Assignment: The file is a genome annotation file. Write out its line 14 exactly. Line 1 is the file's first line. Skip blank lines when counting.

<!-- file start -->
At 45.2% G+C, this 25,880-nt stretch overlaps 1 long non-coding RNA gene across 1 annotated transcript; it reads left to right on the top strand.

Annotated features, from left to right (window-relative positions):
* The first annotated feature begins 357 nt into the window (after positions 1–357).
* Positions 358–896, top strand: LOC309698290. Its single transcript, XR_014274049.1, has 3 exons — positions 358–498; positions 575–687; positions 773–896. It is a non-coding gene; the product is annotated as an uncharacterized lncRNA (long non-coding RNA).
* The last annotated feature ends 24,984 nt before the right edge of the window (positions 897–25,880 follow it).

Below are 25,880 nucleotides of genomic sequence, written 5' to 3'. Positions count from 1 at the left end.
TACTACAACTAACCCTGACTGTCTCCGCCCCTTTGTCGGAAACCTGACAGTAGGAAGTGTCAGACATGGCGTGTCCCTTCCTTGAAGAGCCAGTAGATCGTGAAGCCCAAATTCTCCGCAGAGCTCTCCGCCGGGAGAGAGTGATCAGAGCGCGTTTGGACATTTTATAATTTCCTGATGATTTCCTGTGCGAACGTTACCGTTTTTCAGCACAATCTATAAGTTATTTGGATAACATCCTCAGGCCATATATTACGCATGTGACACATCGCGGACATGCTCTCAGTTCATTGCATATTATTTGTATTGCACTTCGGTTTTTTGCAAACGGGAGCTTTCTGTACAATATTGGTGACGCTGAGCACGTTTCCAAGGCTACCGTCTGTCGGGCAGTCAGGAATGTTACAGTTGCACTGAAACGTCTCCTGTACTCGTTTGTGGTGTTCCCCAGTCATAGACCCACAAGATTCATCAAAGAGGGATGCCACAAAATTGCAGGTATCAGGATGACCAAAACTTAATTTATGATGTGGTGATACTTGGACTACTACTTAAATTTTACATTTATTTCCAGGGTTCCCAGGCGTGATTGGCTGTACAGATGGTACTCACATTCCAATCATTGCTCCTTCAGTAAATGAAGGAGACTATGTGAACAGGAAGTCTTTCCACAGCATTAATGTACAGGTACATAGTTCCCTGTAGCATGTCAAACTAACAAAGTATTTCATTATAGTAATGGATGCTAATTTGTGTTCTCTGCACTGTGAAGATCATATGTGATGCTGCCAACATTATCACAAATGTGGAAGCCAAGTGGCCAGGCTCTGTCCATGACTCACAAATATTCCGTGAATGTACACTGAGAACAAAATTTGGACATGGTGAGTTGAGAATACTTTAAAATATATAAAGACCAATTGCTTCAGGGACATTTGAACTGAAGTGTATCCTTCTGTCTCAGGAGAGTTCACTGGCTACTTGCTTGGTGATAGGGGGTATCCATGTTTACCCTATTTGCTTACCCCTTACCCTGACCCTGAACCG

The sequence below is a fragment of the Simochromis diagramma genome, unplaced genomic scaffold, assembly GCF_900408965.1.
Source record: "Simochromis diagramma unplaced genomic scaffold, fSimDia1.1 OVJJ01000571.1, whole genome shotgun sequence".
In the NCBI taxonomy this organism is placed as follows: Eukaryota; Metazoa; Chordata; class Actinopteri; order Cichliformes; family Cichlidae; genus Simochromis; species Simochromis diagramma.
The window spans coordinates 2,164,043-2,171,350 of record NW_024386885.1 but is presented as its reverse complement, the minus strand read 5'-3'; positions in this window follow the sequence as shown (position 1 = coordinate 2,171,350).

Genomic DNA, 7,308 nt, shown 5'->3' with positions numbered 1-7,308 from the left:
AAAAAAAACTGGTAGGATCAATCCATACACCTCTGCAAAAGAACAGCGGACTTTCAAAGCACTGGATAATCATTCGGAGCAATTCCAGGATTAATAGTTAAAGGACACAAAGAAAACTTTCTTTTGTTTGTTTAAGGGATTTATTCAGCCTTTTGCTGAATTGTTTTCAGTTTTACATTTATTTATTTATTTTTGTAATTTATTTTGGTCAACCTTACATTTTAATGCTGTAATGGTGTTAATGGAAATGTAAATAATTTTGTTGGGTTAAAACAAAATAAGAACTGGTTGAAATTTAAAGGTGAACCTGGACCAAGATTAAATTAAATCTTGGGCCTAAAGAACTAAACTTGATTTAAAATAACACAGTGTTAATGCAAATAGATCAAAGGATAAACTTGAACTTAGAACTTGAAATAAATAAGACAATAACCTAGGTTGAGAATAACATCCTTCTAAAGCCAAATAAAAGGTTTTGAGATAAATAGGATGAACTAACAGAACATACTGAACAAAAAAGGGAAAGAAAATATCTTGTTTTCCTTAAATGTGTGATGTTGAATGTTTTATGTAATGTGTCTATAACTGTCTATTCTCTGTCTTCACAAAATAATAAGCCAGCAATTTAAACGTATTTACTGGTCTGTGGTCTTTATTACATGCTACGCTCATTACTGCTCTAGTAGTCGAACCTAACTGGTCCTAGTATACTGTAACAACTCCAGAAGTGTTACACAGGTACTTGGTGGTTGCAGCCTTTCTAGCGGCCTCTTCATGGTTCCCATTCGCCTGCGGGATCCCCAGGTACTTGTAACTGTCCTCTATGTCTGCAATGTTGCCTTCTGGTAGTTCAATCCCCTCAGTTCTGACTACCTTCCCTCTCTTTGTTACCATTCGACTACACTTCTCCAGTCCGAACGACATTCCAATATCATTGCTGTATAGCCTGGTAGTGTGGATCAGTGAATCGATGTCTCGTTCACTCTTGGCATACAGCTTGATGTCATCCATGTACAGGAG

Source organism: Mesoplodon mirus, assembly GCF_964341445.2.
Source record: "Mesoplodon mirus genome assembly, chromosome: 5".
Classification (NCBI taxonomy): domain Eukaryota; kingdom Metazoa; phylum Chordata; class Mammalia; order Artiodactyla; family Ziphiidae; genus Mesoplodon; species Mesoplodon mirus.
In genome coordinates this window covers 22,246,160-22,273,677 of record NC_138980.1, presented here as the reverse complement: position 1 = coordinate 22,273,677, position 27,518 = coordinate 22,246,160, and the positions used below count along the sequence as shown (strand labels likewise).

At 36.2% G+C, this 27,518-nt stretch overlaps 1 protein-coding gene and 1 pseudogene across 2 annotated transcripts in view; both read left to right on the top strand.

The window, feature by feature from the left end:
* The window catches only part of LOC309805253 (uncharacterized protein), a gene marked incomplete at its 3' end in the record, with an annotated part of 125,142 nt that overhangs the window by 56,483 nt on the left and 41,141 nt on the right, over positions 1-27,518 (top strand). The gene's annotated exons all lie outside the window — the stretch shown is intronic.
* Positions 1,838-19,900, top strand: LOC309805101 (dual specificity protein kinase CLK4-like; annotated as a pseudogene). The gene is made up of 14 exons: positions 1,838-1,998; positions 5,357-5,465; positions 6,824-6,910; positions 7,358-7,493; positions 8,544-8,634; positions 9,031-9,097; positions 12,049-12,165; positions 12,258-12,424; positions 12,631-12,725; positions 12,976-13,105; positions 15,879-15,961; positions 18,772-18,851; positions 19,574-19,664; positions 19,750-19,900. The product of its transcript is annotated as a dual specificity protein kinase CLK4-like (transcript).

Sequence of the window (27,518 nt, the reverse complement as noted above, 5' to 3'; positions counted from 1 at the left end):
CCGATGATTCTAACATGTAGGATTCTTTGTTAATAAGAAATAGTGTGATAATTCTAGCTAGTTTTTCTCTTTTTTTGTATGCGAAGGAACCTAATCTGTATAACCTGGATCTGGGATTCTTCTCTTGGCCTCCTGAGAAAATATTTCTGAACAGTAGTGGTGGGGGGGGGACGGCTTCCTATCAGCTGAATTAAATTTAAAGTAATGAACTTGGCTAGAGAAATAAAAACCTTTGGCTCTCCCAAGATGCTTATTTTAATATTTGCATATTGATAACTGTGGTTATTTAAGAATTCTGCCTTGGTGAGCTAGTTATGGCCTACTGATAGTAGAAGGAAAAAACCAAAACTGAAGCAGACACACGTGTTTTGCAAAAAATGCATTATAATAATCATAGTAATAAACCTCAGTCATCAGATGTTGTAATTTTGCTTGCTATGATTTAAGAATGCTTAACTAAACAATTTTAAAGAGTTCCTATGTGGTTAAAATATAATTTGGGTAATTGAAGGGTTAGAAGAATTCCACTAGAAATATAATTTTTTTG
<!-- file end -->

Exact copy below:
Source organism: Mesoplodon mirus, assembly GCF_964341445.2.